Are you looking out for ways of preserving your roof rafters to enable them to stand the test of time? Pressure-treated wood is one of the significant ways of elongating the life span of rafters.

This article lets you know the importance and fundamental ways of pressure-treating your roof rafters.

Pressure-treated lumber for roof rafters is a technique used to protect the wood from rotting due to the activities of insects, wood-boring invertebrates, and microbial agents. Pressure treatment for roof rafters is essential to ensure the integrity of the rafter considering its importance in the roof structure.

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Should Roof Rafters be Pressure Treated?

Pressure Treated Lumber for Roof Rafters

Yes, roof rafters should be pressure-treated because pressure-treated lumber has more resistance to pests and the element of degradation.

In addition, when roof rafters are pressure-treated, it aids in the maintenance of their integrity for being roof resistant and the elongation of the wood’s life span.

But for its ability to withstand the activities of pests, rot, and the various elements, it’s advisable to pressure-treat your lumber before using it for rafting.

According to the International Building code, the woods for siding and structural lumber used for the last 6inches of a structure above ground level should be pressure-treated.

Can I Use Pressure Treated Wood for my Roof Rafters?

Yes, you can use pressure-treated wood for your roof rafters as long as there is no probability of moisture coming in contact with an exposed wood framing.

When woods are pressure-treated, the prices increase, so you must be prepared to shoulder the cost of using pressure-treated wood for your roof rafters.

Pressure-treated lumber for your roof rafters would last longer than natural wood without treatment.

Hence, for your structure to stand as a great tower with a standard roof with pest-free lumber, it’s worthy of note that the rafters be pressure-treated.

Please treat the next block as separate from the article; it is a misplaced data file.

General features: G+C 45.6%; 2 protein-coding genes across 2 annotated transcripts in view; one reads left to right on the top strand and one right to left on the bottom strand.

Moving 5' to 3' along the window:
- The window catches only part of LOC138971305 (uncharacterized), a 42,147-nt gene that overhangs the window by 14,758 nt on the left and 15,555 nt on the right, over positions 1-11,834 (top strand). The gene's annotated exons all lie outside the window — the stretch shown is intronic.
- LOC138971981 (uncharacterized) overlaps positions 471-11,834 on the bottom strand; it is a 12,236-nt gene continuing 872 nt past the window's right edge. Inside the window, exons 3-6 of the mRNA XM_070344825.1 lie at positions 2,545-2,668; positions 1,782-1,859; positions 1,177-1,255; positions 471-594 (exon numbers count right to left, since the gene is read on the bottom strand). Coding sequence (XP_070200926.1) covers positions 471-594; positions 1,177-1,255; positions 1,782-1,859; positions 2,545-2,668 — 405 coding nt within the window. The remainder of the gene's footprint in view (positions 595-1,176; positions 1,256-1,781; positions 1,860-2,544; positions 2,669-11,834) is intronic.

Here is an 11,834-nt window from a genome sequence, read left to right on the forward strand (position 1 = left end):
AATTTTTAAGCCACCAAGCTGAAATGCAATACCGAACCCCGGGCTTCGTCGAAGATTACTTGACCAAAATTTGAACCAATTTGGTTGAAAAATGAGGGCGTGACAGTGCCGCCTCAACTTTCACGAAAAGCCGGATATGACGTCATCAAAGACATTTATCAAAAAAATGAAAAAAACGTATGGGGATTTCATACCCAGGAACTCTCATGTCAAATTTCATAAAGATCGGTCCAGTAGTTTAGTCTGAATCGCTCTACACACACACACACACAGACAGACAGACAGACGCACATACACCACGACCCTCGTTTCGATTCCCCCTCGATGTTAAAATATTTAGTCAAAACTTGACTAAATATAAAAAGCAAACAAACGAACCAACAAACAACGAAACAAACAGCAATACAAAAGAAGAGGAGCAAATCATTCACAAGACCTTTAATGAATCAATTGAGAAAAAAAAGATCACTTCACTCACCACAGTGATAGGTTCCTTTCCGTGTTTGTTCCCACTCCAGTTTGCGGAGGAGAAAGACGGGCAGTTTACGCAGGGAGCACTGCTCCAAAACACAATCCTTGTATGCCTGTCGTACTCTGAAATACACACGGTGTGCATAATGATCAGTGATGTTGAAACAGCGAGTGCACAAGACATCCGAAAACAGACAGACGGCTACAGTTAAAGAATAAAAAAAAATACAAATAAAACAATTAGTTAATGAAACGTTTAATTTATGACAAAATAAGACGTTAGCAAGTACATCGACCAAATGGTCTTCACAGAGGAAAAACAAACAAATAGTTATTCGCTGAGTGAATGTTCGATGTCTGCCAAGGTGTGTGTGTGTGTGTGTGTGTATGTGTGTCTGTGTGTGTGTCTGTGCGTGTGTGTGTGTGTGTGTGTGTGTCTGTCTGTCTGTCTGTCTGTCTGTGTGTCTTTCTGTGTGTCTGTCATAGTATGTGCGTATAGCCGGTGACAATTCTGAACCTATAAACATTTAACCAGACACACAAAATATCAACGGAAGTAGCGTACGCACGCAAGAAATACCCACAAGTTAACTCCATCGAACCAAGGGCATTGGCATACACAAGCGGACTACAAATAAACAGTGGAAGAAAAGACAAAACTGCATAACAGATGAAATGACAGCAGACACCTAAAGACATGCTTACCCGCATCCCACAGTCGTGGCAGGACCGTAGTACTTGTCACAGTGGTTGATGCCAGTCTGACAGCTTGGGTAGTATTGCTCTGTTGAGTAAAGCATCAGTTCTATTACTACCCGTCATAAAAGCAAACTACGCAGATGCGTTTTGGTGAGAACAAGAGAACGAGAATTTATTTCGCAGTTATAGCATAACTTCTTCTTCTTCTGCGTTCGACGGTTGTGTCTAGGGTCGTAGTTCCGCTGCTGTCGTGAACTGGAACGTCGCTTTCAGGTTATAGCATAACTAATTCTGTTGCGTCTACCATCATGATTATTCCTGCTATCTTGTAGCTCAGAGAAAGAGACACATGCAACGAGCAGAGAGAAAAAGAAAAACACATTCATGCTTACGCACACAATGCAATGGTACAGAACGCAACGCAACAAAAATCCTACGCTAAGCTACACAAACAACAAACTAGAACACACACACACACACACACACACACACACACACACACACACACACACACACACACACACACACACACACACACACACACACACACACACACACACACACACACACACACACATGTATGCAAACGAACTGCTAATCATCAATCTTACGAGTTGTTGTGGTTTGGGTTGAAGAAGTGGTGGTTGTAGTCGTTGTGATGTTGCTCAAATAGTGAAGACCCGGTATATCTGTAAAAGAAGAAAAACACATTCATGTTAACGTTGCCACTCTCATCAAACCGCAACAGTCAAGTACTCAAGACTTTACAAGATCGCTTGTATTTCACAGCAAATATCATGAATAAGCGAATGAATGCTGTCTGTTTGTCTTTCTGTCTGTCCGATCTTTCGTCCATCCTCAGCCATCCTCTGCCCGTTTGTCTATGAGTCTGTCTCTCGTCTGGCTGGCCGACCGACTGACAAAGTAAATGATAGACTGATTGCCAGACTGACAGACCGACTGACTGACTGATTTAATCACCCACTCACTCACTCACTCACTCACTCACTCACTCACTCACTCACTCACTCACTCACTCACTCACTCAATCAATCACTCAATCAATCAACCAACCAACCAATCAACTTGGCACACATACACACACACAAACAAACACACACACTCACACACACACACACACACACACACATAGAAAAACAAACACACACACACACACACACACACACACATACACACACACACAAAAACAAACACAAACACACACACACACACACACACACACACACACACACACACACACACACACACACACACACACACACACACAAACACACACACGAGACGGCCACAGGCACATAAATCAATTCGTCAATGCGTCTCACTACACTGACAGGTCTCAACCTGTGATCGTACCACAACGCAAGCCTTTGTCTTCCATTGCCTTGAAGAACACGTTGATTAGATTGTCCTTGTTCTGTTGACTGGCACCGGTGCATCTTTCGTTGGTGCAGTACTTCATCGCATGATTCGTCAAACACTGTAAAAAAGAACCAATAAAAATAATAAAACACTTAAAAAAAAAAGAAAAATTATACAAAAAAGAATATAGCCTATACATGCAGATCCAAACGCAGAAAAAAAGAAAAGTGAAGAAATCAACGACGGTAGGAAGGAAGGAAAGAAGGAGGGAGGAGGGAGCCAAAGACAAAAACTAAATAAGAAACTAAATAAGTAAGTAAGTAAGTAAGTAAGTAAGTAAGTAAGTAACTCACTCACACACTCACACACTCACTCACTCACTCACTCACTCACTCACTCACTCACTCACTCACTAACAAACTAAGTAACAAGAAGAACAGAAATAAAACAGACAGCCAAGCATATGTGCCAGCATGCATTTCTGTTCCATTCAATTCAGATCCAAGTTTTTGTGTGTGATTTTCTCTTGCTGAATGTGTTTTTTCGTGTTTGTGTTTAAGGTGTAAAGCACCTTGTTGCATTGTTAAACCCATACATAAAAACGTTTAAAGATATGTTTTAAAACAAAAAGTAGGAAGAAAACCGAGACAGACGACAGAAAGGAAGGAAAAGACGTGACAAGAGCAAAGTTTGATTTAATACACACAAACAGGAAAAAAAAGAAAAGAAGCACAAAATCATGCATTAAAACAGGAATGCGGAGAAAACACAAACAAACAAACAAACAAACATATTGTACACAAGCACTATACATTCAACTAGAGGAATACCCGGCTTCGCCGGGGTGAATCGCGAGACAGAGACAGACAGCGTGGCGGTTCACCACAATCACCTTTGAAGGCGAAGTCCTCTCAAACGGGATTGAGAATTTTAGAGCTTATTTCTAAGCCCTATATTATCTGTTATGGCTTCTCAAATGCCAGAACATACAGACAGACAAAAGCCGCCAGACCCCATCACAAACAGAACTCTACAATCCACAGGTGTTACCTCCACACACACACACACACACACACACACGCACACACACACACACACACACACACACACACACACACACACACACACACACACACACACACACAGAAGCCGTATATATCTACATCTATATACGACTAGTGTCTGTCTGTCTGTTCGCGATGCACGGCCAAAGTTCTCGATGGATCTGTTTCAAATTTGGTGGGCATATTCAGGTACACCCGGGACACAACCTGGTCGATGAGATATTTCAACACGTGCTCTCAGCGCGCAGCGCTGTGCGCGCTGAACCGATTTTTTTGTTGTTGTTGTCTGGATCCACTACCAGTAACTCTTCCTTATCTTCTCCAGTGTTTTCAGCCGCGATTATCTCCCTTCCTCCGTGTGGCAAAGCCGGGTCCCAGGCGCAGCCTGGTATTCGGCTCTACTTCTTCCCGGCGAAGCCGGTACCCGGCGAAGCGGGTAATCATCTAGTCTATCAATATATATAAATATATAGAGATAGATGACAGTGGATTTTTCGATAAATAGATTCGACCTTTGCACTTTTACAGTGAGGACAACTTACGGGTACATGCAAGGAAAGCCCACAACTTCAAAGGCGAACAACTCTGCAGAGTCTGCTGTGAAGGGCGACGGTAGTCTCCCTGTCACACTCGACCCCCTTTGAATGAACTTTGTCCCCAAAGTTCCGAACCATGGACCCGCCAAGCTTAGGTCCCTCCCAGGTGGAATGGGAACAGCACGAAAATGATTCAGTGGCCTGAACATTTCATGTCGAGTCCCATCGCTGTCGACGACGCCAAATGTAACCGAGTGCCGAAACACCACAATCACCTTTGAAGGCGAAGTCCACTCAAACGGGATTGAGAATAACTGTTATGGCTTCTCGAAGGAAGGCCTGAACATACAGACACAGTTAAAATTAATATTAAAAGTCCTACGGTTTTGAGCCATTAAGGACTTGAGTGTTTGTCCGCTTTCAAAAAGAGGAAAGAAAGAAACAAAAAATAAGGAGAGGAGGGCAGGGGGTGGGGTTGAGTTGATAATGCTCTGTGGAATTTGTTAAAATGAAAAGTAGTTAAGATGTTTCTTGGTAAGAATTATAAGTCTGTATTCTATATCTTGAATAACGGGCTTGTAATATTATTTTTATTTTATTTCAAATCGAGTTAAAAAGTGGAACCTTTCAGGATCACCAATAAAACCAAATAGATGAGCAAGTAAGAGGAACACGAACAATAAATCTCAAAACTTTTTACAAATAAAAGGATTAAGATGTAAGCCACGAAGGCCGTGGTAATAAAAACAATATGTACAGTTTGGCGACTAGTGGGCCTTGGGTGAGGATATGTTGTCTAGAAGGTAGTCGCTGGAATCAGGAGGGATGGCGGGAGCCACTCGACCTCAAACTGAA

When to Use Pressure-treated Wood?

Pressure-treated wood lasts longer than natural wood and can resist the effect of insect damage; however, you cannot use it for all purposes.

Below are some of the times when you can use pressure-treated lumber:

#1. Wood Having Direct Contact With a Source of Moisture

 Use pressure-treated lumber where there is constant interference of the wood with water.

These include woods buried underground, woods having contact with concrete or masonry, bathrooms, and subfloors in the kitchen that can also be pressure-treated since there are high chances of water leakage

#2. Use Pressure-Treated Wood With a Sealant

 If security is all you crave, your wood needs to be pressure-treated and sealed with oil-based sealants. This action will provide protection as well as secure your wood shortly.

There is no need for fear about making treated wood safer because it’s done by totally encasing your pressure-treated wood, giving it remote access.

#3. Contact With People And Pets Is Inevitable

 When people come in contact with this treated wood, they pick up the chemicals that are harmful to humans.

If one happens to ingest these substances or the hands used in touching them are used to rub on the eyes, it could make one sick over time.   

#4. Important Notes About Pressure Treated Woods

The importance of pressure-treated wood can’t be over-emphasized, but underneath are some of them to be taken into consideration;

  • Pressure-treated wood is not suitable for all applications, and has specific uses; these specific uses are for decks, woods that you can bury in the ground, construction of a basement, etc.
  • It comes in three types: non-combustible, alkaline copper, quaternary, and borate.
  • It’s difficult to paint due to the chemicals’ effect, and when the wood shrinks, the paint cracks.
  • You can control bugs by the chemical used in the pressure treatment of lumber.
  • When decking is pressure-treated, it could last up to ten years; poles could last longer, i.e., up to 40years.
  • It’s safe, but you should wear sandpapering and drilling masks when cutting it.